UK Department Store Debenhams Enters Bankruptcy Due To Coronavirus

The retail sector has been devastated by the impact of coronavirus and it appears that much loved UK department store Debenhams has become its latest victim as news circulates of possible bankruptcy.

Debenhams has been a familiar face on the UK high street for over 200 years, having originally launched in 1813 as a single store in London. However, they have been facing difficulties in recent years as the retail sector has evolved and competition has intensified. Last year, the company fell into administrations before it was rescued by its lenders and continued to trade, albeit at a reduced capacity. Currently, the business employs around 22,000 staff but it appears that coronavirus has delivered the final blow and it now seems that bankruptcy is inevitable.

Although the decision has not been finalised just yet, it has been reported that they are considering filing a formal notice of intention to appoint administrators next week. This is the first stage in the process and provides a brief window of opportunity for around 10 days, where creditors are not legally allowed to call in debts and is designed to provide time to find an appropriate rescue deal which could allow the company to continue trading.

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It is expected that the administration task will be handled by one of the ‘big four’ accounting firms, KPMG, who were involved in the highly publicised restructure of the company last year. It was taken over by a collective of financial backers including US hedge funds Silver Point and GoldenTree. Rents were then cut and unprofitable stores were closed as part of a company voluntary arrangement (CVA). In total around 22 stores were cut after the previous restructure with a further 28 planned to close in the coming months. This would have left around 113 stores still in operation.

A spokesperson for Debenhams was quoted as saying that all of those involved were ‘highly supportive’ of actions to help preserve the business, but it’s long term future remains unknown at this stage. For the meantime, the Debenhams website is fully operational and people can still place orders, submit product returns and spend gift vouchers. However, as with all precarious positions, it would be advisable to spend any vouchers or request returns as soon as possible to ensure that these can be processed as usual. Often, the final decision to cease business is made swiftly and without notice, so it is advisable not to leave and risk being left out of pocket.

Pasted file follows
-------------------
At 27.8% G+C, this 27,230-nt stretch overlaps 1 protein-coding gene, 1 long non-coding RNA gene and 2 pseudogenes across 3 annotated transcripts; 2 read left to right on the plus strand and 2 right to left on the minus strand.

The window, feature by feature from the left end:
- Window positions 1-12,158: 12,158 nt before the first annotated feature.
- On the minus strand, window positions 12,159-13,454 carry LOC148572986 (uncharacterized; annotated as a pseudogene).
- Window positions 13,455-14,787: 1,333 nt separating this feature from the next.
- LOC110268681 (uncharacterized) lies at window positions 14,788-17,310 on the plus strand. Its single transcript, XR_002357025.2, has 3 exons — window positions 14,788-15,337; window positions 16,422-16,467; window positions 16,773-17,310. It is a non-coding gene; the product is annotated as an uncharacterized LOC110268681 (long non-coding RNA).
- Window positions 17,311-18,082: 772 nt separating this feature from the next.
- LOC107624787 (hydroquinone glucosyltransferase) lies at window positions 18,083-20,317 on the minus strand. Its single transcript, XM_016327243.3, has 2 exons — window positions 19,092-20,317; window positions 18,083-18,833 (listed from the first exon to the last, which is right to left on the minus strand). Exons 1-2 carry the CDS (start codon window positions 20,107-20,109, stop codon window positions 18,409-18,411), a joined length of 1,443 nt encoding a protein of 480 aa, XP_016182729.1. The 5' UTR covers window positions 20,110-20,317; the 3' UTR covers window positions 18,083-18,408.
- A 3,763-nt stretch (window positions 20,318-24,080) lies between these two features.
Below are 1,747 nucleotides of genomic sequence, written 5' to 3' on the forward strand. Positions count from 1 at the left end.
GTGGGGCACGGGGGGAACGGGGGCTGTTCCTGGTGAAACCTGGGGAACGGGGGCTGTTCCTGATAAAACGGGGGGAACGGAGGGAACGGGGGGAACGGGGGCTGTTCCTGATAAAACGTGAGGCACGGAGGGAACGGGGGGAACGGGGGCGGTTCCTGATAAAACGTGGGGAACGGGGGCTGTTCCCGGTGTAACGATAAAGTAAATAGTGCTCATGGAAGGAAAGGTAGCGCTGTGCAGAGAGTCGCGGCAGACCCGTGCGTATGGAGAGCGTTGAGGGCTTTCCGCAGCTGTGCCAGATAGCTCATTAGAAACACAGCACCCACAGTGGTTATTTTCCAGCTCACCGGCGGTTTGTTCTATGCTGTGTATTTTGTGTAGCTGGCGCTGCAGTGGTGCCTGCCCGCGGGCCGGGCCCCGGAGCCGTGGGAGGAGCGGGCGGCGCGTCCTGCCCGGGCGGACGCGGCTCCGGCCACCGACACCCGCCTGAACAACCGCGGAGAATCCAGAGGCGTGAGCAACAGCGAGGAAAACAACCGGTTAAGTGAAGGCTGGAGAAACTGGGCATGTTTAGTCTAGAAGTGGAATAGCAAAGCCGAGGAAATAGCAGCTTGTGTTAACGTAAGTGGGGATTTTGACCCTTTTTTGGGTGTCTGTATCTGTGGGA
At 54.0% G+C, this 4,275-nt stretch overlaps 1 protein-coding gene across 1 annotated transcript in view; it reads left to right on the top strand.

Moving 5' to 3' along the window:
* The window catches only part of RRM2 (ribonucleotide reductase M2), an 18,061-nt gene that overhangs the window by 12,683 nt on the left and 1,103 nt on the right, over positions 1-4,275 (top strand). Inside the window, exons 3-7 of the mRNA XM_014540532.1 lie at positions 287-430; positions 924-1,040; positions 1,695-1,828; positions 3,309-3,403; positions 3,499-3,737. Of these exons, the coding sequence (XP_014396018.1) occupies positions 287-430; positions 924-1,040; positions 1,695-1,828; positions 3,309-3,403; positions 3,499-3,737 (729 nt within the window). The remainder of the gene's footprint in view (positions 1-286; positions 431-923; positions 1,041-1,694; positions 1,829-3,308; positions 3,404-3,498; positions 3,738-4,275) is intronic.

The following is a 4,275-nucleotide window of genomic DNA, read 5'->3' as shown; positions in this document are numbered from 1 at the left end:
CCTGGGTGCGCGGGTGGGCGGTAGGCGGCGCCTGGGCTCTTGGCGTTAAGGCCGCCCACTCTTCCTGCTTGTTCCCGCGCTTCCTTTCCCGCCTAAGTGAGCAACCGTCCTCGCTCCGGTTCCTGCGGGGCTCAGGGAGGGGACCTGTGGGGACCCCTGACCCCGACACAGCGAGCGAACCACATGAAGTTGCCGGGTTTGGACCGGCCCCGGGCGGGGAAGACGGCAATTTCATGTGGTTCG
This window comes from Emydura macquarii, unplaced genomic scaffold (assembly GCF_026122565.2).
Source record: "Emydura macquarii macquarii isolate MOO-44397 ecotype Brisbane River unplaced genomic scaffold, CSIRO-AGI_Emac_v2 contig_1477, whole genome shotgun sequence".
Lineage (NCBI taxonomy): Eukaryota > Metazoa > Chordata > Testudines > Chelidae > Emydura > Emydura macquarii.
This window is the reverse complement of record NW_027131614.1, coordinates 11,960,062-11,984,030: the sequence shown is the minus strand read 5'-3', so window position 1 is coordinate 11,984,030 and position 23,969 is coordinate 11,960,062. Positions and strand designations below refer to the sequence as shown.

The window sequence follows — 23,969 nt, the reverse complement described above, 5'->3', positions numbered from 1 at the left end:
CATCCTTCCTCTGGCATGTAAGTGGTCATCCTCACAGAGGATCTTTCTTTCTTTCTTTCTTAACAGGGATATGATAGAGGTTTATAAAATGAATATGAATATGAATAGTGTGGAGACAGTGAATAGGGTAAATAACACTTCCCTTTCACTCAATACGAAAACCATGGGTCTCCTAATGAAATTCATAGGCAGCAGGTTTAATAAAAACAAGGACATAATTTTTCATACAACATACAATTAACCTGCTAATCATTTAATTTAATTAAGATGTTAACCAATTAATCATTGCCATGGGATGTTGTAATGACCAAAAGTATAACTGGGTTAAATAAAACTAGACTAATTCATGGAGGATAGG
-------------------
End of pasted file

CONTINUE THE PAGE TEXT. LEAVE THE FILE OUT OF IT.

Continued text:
Many experts are predicting that other retailers are likely to follow suit in the coming months as the uncertainty of coronavirus continues to impact the entire economy for at least the next few months. Very few retailers are likely to have sufficient funds to survive extended periods of store closures, and the government’s business interruption loans and staff retention schemes are unlikely to be enough to keep many above water. Another big name from the UK high street John Lewis has also said that it may keep a number of its stores permanently closed after lockdown after reports suggested that they lost around 65% of profits. House of Fraser also shut seven of its 59 branches prior to the lockdown announcement, so there are also fears that they too will fail to emerge on the other side of the crisis.

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Many retailers with strong online offerings are hoping that the continued postal and delivery services will help to retain sales during lockdown, but it is inevitable that the high street will be experiencing significant pain at this time. It was already a difficult sector to be in with rising rents and falling footfalls placing greater pressure on retailers to find ways to remain profitable. I think it is highly likely that the world we re-enter at the end of this outbreak is going to be very different to the one we left behind in March, in many ways.

Sadly, we probably need to accept that some of our much loved retailers, cafes, bars and restaurants simply aren’t going to be able to survive and we’ll need to bid our farewells. That said, the market will recover once the virus has run its course and there will be new and exciting opportunities for emerging brands and businesses to take their place. Whilst the retail market is unforgiving, it remains a strong and thriving sector with much opportunity. Smaller, more flexible retailers may well emerge and there is likely to be a significant national effort to support the regrowth of all sectors. Whether the big names will play a part in this remains to be seen, but there is little we can do at the moment but to sit and wait as the coronavirus continues to work its way mercilessly through our society.